United States Holocaust Memorial Museum

The version inscribed at the United States Holocaust Memorial Museum in Washington, D.C. reads:

:First they came for the Socialists, and I did not speak out - :because I was not a Socialist.

:Then they came for the Trade Unionists, and I did not speak out - :because I was not a Trade Unionist.

:Then they came for the Jews, and I did not speak out - :because I was not a Jew.

:Then they came for me - and there was no one left to speak for me.

New England Holocaust Memorial

The version inscribed at the New England Holocaust Memorial in Boston, Massachusetts reads:

:They came first for the Communists,:and I didn't speak up because I wasn't a Communist.

:Then they came for the Jews,:and I didn't speak up because I wasn't a Jew.

:Then they came for the trade unionists,:and I didn't speak up because I wasn't a trade unionist.

:Then they came for the Catholics,:and I didn't speak up because I was a Protestant.

:Then they came for me,:and by that time no one was left to speak up.

"Time"

Another variant was printed in "Time" magazine on August 28, 1989, commemorating the 50th anniversary of the start of World War II. [ [http://www.time.com/time/magazine/article/0,9171,958452-4,00.html Part 2 Road to War] , Time] This version read:

:First they came for the Communists, and I didn’t speak up,:because I wasn’t a Communist.

:Then they came for the Jews, and I didn’t speak up,:because I wasn’t a Jew.

:Then they came for the Catholics, and I didn’t speak up,:because I was a Protestant. (See above)

:Then they came for me, and by that time there was no one left:to speak up for me.

Posters

The variant found on most English and American posters reads:Fact|date=February 2008

:First they came for the Socialists, and I didn’t speak up,:because I wasn’t a Socialist.

:Then they came for the Trade Unionists, and I didn’t speak up,:because I wasn’t a Trade Unionist.

:Then they came for the Jews, and I didn’t speak up,:because I wasn't a Jew.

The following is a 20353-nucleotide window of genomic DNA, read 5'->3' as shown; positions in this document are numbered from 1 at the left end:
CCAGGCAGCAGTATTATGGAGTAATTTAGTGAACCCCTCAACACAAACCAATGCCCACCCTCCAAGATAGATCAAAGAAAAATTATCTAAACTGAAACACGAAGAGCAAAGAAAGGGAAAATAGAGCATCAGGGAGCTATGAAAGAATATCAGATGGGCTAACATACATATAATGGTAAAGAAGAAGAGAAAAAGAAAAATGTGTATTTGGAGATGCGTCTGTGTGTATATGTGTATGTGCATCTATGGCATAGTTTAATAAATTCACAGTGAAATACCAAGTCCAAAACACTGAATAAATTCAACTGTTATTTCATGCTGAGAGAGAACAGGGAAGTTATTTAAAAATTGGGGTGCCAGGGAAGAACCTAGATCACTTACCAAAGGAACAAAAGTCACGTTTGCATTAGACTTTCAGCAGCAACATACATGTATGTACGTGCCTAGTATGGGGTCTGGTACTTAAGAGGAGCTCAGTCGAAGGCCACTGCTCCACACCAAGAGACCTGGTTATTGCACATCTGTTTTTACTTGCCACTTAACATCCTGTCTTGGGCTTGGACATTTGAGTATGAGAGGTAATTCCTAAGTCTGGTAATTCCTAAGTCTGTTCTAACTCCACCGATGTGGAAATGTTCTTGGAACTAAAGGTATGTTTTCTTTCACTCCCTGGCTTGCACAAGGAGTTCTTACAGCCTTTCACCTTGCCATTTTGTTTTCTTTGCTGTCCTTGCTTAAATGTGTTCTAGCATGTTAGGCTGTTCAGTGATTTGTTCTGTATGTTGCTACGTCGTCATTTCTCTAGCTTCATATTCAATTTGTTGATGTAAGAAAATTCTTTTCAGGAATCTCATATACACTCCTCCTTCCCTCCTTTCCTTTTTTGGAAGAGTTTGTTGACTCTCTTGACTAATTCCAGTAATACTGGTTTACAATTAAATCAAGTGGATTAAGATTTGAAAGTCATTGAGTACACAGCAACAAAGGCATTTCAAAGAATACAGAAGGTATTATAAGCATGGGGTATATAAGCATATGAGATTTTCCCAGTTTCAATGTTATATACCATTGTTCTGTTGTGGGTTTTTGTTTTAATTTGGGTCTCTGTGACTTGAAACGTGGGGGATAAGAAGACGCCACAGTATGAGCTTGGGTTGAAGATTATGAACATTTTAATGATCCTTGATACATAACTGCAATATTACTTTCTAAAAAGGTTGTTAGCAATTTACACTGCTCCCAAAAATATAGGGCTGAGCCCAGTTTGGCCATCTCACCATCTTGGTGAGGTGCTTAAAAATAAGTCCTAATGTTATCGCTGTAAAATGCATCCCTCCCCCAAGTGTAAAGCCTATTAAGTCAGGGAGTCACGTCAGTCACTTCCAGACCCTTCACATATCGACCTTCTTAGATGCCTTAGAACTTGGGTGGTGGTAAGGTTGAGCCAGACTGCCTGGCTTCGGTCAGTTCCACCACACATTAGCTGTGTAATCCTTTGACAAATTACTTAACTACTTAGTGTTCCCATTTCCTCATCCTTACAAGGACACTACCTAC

:Then they came for me, and there was no one left:to speak up for me.

There are also versions replacing "and I didn't speak up " with "and I did not protest" or "I did not help".

variation compounded

This a compound of the above variations.

First they came for the Communists, and I didn’t speak up, because I wasn’t a Communist. Then they came for the Socialists, and I didn’t speak up, because I wasn’t a Socialist.

Then they came for the Trade Unionists, and I didn’t speak up, because I wasn’t a Trade Unionist

Then they came for the Jews, and I didn’t speak up, because I wasn’t a Jew.

Then they came for the Catholics, and I didn’t speak up, because I was a Protestant.

Then they came for me, and by that time there was no one left to speak up for me.

Don't Let It Happen Here

This one is from the Mingus Big Band's 1999 album "Blues & Politics"... In the beginning of the composition "Don't Let It Happen Here" voice reads:

One day they came and took the Communists, and I said nothing, because I was not a Communist.Then one day they burned the Catholic Churches, and I said nothing, because I was born a Protestant.Then they came and took the Unionists, and I said nothing, because I was not a Unionist.One day they came and took the people of the Jewish Faith, and I said nothing, because I had no faith left.Then one day they came and took me, and I could say nothing, because I was as guilty as they were for not speaking out and saying that we all have a right to freedom...

Other Variation

In addition to the original version, there is a second one in which the Jews are the first group being mentioned.

Mentally Ill

:First they came for the Communists, and I didn’t speak up,:because I wasn’t a Communist.

:Then they came for the sick, the so-called incurables, and I didn't speak up,:because I wasn't mentally ill.

:Then they came for the Jews, and I didn’t speak up,:because I wasn’t a Jew.

:Then they came for me, and by that time there was no one left:to speak up for me

Note that in the 6 January 1946 speech Niemöller specifically mentioned "the sick, the so-called incurables"; see the [http://www.history.ucsb.edu/faculty/marcuse/niem.htm#order translation by Harold Marcuse]

“Euthanasia” Centers* [http://www.jewishvirtuallibrary.org/jsource/Holocaust/t4map.html map]